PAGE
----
During the few moments Dave Dombrowski took to reflect on Mitch Moreland's time with the Red Sox he couldn't let one key piece of the equation slip by.
"In 2018 if he doesn’t hit that three-run homer against the Dodgers who knows what happens?"
The former Red Sox President of Baseball Operations continued, "We had a great year of course and we were up two games to one but we were down 4-0 after losing a tough game the day before. We really were struggling scoring runs all of a sudden and he stepped up and hit that pinch-hit three-run homer and all of a sudden the momentum changed in our regard. Of course, a lot of people produced, but who knows if he doesn’t come up with that what ends up happening?"
Dombrowski was right to surface that seventh-inning pinch-hit homer, drawing the Sox to within a run of the Dodgers before ultimately going on to win that Game 4 of the 2018 World Series.
This was the defining moment for a journey set out on by the executive and the player nearly two years before when Dombrowski identified the then-31-year-old to be the Red Sox' first baseman. It was a partnership that proved so important in so many ways, ending with Morelabnd's trade to San Diego Sunday.
"I can’t say I was surprised to the extent that I had been told so much about him as a person from my times when I was in Detroit," recalled Dombrowski when looking back at Moreland's tenure with the Sox during a phone conversation with WEEI.com Sunday evening. "One of our scouts there at that point was Dick Egan and he watched them play all the time with the Rangers. Now, I’m going back to 2011, 2012, that time period where he would just say, ‘Dave, I know have a lot of good players, but this guy is a championship player. He’s a quality player. He knows how to play the game. He always played hard. He gives his effort. He may not be as talented all-around as some of those guys, but just keep him in mind if you can ever get him he should be a guy you should try and get.’ Now, when you get a guy and he’s as solid as advertised sometimes you’re surprised. He was as advertised.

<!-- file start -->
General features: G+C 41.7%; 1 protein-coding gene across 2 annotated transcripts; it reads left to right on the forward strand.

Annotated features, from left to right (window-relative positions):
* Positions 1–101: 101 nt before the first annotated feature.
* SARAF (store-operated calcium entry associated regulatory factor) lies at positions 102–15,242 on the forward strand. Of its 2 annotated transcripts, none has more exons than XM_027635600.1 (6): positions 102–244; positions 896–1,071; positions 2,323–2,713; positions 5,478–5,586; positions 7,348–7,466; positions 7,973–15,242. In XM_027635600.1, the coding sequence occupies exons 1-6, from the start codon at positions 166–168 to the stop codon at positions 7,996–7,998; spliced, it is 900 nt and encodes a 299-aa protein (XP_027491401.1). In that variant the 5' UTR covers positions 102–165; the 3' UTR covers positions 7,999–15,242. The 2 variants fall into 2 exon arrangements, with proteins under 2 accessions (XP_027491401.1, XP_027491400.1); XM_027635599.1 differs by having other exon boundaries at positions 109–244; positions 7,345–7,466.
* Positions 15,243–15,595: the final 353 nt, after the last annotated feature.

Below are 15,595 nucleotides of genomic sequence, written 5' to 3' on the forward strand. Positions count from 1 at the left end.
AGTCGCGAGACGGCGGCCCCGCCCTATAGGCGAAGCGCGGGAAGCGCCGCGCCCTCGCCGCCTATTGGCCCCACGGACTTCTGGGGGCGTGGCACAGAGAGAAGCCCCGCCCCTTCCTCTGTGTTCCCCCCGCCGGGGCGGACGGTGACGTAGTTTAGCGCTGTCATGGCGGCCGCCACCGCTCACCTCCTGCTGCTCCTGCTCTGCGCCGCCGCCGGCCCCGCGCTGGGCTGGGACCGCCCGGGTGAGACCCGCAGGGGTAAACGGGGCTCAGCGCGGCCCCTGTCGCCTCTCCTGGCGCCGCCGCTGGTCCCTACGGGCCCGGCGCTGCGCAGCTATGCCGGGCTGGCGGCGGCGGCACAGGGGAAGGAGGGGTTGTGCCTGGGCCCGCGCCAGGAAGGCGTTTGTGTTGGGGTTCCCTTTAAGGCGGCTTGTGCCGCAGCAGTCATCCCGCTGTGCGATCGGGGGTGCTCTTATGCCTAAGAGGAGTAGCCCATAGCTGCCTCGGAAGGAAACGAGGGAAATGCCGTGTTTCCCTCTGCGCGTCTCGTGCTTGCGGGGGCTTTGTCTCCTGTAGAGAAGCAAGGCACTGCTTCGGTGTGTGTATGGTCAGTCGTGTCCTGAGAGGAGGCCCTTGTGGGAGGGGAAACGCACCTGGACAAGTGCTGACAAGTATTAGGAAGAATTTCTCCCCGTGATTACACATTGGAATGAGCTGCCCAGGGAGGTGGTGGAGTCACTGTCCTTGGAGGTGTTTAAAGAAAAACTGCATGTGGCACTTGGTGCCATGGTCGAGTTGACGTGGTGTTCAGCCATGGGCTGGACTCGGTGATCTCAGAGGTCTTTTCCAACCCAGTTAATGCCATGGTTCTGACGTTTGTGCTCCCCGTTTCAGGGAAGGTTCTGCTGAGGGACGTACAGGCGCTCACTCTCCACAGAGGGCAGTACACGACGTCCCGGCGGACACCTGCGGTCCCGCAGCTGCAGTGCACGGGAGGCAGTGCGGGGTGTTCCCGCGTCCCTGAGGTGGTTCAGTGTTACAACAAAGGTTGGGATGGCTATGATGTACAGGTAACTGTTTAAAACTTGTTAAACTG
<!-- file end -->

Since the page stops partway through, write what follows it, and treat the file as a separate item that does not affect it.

"I guess the one thing that surprised was that he continued to play. We signed him to a one-year contract and then a two-year contract. But he just kept playing and playing well. He really didn’t slip at all. He ended up being good player all-around."
The importance of acquiring Moreland when the Red Sox did for what they did stretches well beyond that moment in Dodger Stadium.
He was the guy who Dombrowski re-upped with prior to the 2018 season instead of the big-ticket-item at the time, free-agent first baseman Eric Hosmer. The final tally prior to the two ultimately becoming teammates in San Diego is Moreland totaling a .806 OPS with 65 home runs to go along with that World Series title during his three-plus seasons in Boston, with Hosmer managing a .741 OPS since signing that eight-year, $144 million contract with the Padres.
The one-year, $5.7 million signed with the Red Sox prior to the 2017 season had worked out just fine. But now, heading into the 2018 campaign, there was every expectation Dombrowski was going to make a big slash for power hitter either for first base or designated hitter, and Hosmer seemed to fit the bill. As it turned out the correct answer was already right in front of the then-Sox executive.